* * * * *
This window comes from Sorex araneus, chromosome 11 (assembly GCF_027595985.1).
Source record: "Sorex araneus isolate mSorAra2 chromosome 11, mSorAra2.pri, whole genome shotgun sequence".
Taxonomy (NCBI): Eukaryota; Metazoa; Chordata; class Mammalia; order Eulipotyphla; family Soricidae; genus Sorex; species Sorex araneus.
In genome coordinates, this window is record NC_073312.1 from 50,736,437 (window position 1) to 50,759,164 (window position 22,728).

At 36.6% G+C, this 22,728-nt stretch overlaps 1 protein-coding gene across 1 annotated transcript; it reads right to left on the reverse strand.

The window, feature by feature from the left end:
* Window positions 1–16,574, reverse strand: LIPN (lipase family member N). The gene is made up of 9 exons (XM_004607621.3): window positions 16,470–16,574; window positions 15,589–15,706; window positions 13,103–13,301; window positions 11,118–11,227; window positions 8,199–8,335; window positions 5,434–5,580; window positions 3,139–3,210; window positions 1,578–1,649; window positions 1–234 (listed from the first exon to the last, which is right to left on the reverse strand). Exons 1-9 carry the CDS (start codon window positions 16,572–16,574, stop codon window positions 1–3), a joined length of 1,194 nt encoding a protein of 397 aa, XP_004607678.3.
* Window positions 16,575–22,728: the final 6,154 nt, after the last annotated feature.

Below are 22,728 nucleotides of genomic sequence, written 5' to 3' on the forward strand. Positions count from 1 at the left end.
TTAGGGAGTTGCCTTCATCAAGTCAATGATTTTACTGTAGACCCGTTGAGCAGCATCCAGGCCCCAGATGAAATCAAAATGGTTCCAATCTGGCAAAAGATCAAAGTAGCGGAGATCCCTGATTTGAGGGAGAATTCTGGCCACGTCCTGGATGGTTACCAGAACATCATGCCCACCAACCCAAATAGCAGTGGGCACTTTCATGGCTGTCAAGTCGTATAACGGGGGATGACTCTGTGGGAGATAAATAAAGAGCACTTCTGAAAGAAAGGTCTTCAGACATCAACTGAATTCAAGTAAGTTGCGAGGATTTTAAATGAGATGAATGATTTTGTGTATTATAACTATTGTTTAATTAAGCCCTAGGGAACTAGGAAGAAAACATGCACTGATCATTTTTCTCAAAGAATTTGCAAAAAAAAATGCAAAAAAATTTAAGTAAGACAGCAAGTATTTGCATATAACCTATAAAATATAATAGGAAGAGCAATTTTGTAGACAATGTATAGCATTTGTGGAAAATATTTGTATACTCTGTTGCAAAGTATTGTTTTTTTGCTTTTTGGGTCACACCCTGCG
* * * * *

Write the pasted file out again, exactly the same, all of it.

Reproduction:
This window comes from Sorex araneus, chromosome 11 (assembly GCF_027595985.1).
Source record: "Sorex araneus isolate mSorAra2 chromosome 11, mSorAra2.pri, whole genome shotgun sequence".
Taxonomy (NCBI): Eukaryota; Metazoa; Chordata; class Mammalia; order Eulipotyphla; family Soricidae; genus Sorex; species Sorex araneus.
In genome coordinates, this window is record NC_073312.1 from 50,736,437 (window position 1) to 50,759,164 (window position 22,728).

At 36.6% G+C, this 22,728-nt stretch overlaps 1 protein-coding gene across 1 annotated transcript; it reads right to left on the reverse strand.

The window, feature by feature from the left end:
* Window positions 1–16,574, reverse strand: LIPN (lipase family member N). The gene is made up of 9 exons (XM_004607621.3): window positions 16,470–16,574; window positions 15,589–15,706; window positions 13,103–13,301; window positions 11,118–11,227; window positions 8,199–8,335; window positions 5,434–5,580; window positions 3,139–3,210; window positions 1,578–1,649; window positions 1–234 (listed from the first exon to the last, which is right to left on the reverse strand). Exons 1-9 carry the CDS (start codon window positions 16,572–16,574, stop codon window positions 1–3), a joined length of 1,194 nt encoding a protein of 397 aa, XP_004607678.3.
* Window positions 16,575–22,728: the final 6,154 nt, after the last annotated feature.

Below are 22,728 nucleotides of genomic sequence, written 5' to 3' on the forward strand. Positions count from 1 at the left end.
TTAGGGAGTTGCCTTCATCAAGTCAATGATTTTACTGTAGACCCGTTGAGCAGCATCCAGGCCCCAGATGAAATCAAAATGGTTCCAATCTGGCAAAAGATCAAAGTAGCGGAGATCCCTGATTTGAGGGAGAATTCTGGCCACGTCCTGGATGGTTACCAGAACATCATGCCCACCAACCCAAATAGCAGTGGGCACTTTCATGGCTGTCAAGTCGTATAACGGGGGATGACTCTGTGGGAGATAAATAAAGAGCACTTCTGAAAGAAAGGTCTTCAGACATCAACTGAATTCAAGTAAGTTGCGAGGATTTTAAATGAGATGAATGATTTTGTGTATTATAACTATTGTTTAATTAAGCCCTAGGGAACTAGGAAGAAAACATGCACTGATCATTTTTCTCAAAGAATTTGCAAAAAAAAATGCAAAAAAATTTAAGTAAGACAGCAAGTATTTGCATATAACCTATAAAATATAATAGGAAGAGCAATTTTGTAGACAATGTATAGCATTTGTGGAAAATATTTGTATACTCTGTTGCAAAGTATTGTTTTTTTGCTTTTTGGGTCACACCCTGCG